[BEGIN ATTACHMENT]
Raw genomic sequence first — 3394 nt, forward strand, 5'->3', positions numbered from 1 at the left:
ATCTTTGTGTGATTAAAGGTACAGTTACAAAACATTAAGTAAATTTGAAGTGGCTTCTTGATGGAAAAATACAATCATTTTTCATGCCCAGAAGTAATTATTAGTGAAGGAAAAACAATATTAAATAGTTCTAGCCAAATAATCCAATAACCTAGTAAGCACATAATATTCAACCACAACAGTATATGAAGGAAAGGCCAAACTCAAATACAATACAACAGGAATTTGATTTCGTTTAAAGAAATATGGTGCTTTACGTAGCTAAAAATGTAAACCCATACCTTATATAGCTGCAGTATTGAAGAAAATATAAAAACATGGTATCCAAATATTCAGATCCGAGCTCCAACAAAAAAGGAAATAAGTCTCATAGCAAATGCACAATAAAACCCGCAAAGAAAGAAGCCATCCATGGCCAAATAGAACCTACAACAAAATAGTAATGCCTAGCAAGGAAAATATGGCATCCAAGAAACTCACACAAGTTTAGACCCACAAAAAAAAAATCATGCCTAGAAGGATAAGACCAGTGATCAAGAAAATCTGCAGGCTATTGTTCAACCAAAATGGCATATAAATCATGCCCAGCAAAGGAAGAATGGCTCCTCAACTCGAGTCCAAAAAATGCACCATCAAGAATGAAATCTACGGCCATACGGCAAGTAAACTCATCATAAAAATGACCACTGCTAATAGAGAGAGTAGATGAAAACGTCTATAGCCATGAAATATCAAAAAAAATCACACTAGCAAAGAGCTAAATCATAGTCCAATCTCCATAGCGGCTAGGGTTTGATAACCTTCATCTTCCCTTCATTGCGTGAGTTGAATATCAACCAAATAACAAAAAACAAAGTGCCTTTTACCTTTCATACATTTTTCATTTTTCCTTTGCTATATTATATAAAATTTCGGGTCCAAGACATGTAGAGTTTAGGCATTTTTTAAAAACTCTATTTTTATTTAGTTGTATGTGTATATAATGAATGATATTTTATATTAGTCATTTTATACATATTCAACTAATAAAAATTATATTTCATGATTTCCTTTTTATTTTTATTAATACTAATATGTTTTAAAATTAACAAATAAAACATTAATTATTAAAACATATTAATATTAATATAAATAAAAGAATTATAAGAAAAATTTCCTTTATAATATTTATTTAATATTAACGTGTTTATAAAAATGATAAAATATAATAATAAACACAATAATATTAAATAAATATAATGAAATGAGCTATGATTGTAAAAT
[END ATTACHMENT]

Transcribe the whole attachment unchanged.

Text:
Raw genomic sequence first — 3394 nt, forward strand, 5'->3', positions numbered from 1 at the left:
ATCTTTGTGTGATTAAAGGTACAGTTACAAAACATTAAGTAAATTTGAAGTGGCTTCTTGATGGAAAAATACAATCATTTTTCATGCCCAGAAGTAATTATTAGTGAAGGAAAAACAATATTAAATAGTTCTAGCCAAATAATCCAATAACCTAGTAAGCACATAATATTCAACCACAACAGTATATGAAGGAAAGGCCAAACTCAAATACAATACAACAGGAATTTGATTTCGTTTAAAGAAATATGGTGCTTTACGTAGCTAAAAATGTAAACCCATACCTTATATAGCTGCAGTATTGAAGAAAATATAAAAACATGGTATCCAAATATTCAGATCCGAGCTCCAACAAAAAAGGAAATAAGTCTCATAGCAAATGCACAATAAAACCCGCAAAGAAAGAAGCCATCCATGGCCAAATAGAACCTACAACAAAATAGTAATGCCTAGCAAGGAAAATATGGCATCCAAGAAACTCACACAAGTTTAGACCCACAAAAAAAAAATCATGCCTAGAAGGATAAGACCAGTGATCAAGAAAATCTGCAGGCTATTGTTCAACCAAAATGGCATATAAATCATGCCCAGCAAAGGAAGAATGGCTCCTCAACTCGAGTCCAAAAAATGCACCATCAAGAATGAAATCTACGGCCATACGGCAAGTAAACTCATCATAAAAATGACCACTGCTAATAGAGAGAGTAGATGAAAACGTCTATAGCCATGAAATATCAAAAAAAATCACACTAGCAAAGAGCTAAATCATAGTCCAATCTCCATAGCGGCTAGGGTTTGATAACCTTCATCTTCCCTTCATTGCGTGAGTTGAATATCAACCAAATAACAAAAAACAAAGTGCCTTTTACCTTTCATACATTTTTCATTTTTCCTTTGCTATATTATATAAAATTTCGGGTCCAAGACATGTAGAGTTTAGGCATTTTTTAAAAACTCTATTTTTATTTAGTTGTATGTGTATATAATGAATGATATTTTATATTAGTCATTTTATACATATTCAACTAATAAAAATTATATTTCATGATTTCCTTTTTATTTTTATTAATACTAATATGTTTTAAAATTAACAAATAAAACATTAATTATTAAAACATATTAATATTAATATAAATAAAAGAATTATAAGAAAAATTTCCTTTATAATATTTATTTAATATTAACGTGTTTATAAAAATGATAAAATATAATAATAAACACAATAATATTAAATAAATATAATGAAATGAGCTATGATTGTAAAAT